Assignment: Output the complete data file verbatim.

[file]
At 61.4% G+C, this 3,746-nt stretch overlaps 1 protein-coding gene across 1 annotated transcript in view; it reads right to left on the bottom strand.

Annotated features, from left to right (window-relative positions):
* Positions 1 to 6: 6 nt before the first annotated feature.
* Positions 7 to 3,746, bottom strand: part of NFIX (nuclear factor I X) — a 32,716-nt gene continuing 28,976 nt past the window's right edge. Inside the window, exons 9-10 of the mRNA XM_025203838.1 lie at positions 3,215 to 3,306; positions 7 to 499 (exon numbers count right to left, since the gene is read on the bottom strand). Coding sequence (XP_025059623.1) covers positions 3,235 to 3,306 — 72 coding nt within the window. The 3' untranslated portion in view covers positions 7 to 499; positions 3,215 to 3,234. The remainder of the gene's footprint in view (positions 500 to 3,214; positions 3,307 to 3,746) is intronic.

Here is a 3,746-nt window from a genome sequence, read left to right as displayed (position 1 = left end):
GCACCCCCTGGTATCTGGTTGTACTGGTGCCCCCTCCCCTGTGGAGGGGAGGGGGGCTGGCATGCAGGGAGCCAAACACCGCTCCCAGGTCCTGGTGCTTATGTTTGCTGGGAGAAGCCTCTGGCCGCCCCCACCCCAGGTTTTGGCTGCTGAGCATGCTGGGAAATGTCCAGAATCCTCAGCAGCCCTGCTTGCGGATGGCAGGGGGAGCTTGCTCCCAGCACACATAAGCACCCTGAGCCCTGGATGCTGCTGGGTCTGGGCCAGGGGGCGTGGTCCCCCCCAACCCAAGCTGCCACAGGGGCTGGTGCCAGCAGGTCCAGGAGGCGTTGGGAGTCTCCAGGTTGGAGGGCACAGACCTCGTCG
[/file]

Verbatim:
At 61.4% G+C, this 3,746-nt stretch overlaps 1 protein-coding gene across 1 annotated transcript in view; it reads right to left on the bottom strand.

Annotated features, from left to right (window-relative positions):
* Positions 1 to 6: 6 nt before the first annotated feature.
* Positions 7 to 3,746, bottom strand: part of NFIX (nuclear factor I X) — a 32,716-nt gene continuing 28,976 nt past the window's right edge. Inside the window, exons 9-10 of the mRNA XM_025203838.1 lie at positions 3,215 to 3,306; positions 7 to 499 (exon numbers count right to left, since the gene is read on the bottom strand). Coding sequence (XP_025059623.1) covers positions 3,235 to 3,306 — 72 coding nt within the window. The 3' untranslated portion in view covers positions 7 to 499; positions 3,215 to 3,234. The remainder of the gene's footprint in view (positions 500 to 3,214; positions 3,307 to 3,746) is intronic.

Here is a 3,746-nt window from a genome sequence, read left to right as displayed (position 1 = left end):
GCACCCCCTGGTATCTGGTTGTACTGGTGCCCCCTCCCCTGTGGAGGGGAGGGGGGCTGGCATGCAGGGAGCCAAACACCGCTCCCAGGTCCTGGTGCTTATGTTTGCTGGGAGAAGCCTCTGGCCGCCCCCACCCCAGGTTTTGGCTGCTGAGCATGCTGGGAAATGTCCAGAATCCTCAGCAGCCCTGCTTGCGGATGGCAGGGGGAGCTTGCTCCCAGCACACATAAGCACCCTGAGCCCTGGATGCTGCTGGGTCTGGGCCAGGGGGCGTGGTCCCCCCCAACCCAAGCTGCCACAGGGGCTGGTGCCAGCAGGTCCAGGAGGCGTTGGGAGTCTCCAGGTTGGAGGGCACAGACCTCGTCG